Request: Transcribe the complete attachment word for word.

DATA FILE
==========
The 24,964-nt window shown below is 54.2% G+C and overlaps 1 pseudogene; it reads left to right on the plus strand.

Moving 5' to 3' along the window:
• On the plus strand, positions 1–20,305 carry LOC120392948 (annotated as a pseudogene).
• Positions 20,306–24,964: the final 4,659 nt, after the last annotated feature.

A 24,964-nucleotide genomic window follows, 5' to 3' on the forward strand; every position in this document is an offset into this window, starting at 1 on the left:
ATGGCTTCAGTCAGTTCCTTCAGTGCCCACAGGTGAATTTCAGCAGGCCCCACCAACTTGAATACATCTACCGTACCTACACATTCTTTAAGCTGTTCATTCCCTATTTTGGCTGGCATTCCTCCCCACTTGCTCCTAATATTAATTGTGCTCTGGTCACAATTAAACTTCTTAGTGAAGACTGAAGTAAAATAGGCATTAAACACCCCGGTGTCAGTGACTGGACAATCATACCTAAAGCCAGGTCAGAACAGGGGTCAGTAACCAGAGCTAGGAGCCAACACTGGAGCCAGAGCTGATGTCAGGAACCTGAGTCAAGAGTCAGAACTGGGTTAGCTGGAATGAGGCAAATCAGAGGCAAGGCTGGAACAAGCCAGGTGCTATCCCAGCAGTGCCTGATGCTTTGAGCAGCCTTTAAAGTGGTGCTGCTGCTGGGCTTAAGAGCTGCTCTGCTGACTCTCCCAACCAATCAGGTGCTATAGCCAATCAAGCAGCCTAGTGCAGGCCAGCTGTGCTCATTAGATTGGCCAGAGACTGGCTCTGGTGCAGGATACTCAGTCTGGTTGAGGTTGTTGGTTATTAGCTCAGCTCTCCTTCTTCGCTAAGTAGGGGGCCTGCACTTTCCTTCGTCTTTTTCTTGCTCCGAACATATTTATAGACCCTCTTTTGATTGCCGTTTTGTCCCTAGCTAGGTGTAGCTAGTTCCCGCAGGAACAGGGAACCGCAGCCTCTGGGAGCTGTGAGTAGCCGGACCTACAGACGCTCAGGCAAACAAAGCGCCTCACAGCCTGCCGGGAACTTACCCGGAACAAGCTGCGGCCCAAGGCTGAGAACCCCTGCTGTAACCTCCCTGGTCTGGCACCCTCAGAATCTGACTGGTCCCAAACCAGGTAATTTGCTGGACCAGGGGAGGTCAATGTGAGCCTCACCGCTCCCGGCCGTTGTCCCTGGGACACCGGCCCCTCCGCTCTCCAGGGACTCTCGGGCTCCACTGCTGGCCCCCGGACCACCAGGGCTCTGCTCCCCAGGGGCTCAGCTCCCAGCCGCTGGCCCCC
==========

The 24,964-nt window shown below is 54.2% G+C and overlaps 1 pseudogene; it reads left to right on the plus strand.

Moving 5' to 3' along the window:
• On the plus strand, positions 1–20,305 carry LOC120392948 (annotated as a pseudogene).
• Positions 20,306–24,964: the final 4,659 nt, after the last annotated feature.

A 24,964-nucleotide genomic window follows, 5' to 3' on the forward strand; every position in this document is an offset into this window, starting at 1 on the left:
ATGGCTTCAGTCAGTTCCTTCAGTGCCCACAGGTGAATTTCAGCAGGCCCCACCAACTTGAATACATCTACCGTACCTACACATTCTTTAAGCTGTTCATTCCCTATTTTGGCTGGCATTCCTCCCCACTTGCTCCTAATATTAATTGTGCTCTGGTCACAATTAAACTTCTTAGTGAAGACTGAAGTAAAATAGGCATTAAACACCCCGGTGTCAGTGACTGGACAATCATACCTAAAGCCAGGTCAGAACAGGGGTCAGTAACCAGAGCTAGGAGCCAACACTGGAGCCAGAGCTGATGTCAGGAACCTGAGTCAAGAGTCAGAACTGGGTTAGCTGGAATGAGGCAAATCAGAGGCAAGGCTGGAACAAGCCAGGTGCTATCCCAGCAGTGCCTGATGCTTTGAGCAGCCTTTAAAGTGGTGCTGCTGCTGGGCTTAAGAGCTGCTCTGCTGACTCTCCCAACCAATCAGGTGCTATAGCCAATCAAGCAGCCTAGTGCAGGCCAGCTGTGCTCATTAGATTGGCCAGAGACTGGCTCTGGTGCAGGATACTCAGTCTGGTTGAGGTTGTTGGTTATTAGCTCAGCTCTCCTTCTTCGCTAAGTAGGGGGCCTGCACTTTCCTTCGTCTTTTTCTTGCTCCGAACATATTTATAGACCCTCTTTTGATTGCCGTTTTGTCCCTAGCTAGGTGTAGCTAGTTCCCGCAGGAACAGGGAACCGCAGCCTCTGGGAGCTGTGAGTAGCCGGACCTACAGACGCTCAGGCAAACAAAGCGCCTCACAGCCTGCCGGGAACTTACCCGGAACAAGCTGCGGCCCAAGGCTGAGAACCCCTGCTGTAACCTCCCTGGTCTGGCACCCTCAGAATCTGACTGGTCCCAAACCAGGTAATTTGCTGGACCAGGGGAGGTCAATGTGAGCCTCACCGCTCCCGGCCGTTGTCCCTGGGACACCGGCCCCTCCGCTCTCCAGGGACTCTCGGGCTCCACTGCTGGCCCCCGGACCACCAGGGCTCTGCTCCCCAGGGGCTCAGCTCCCAGCCGCTGGCCCCC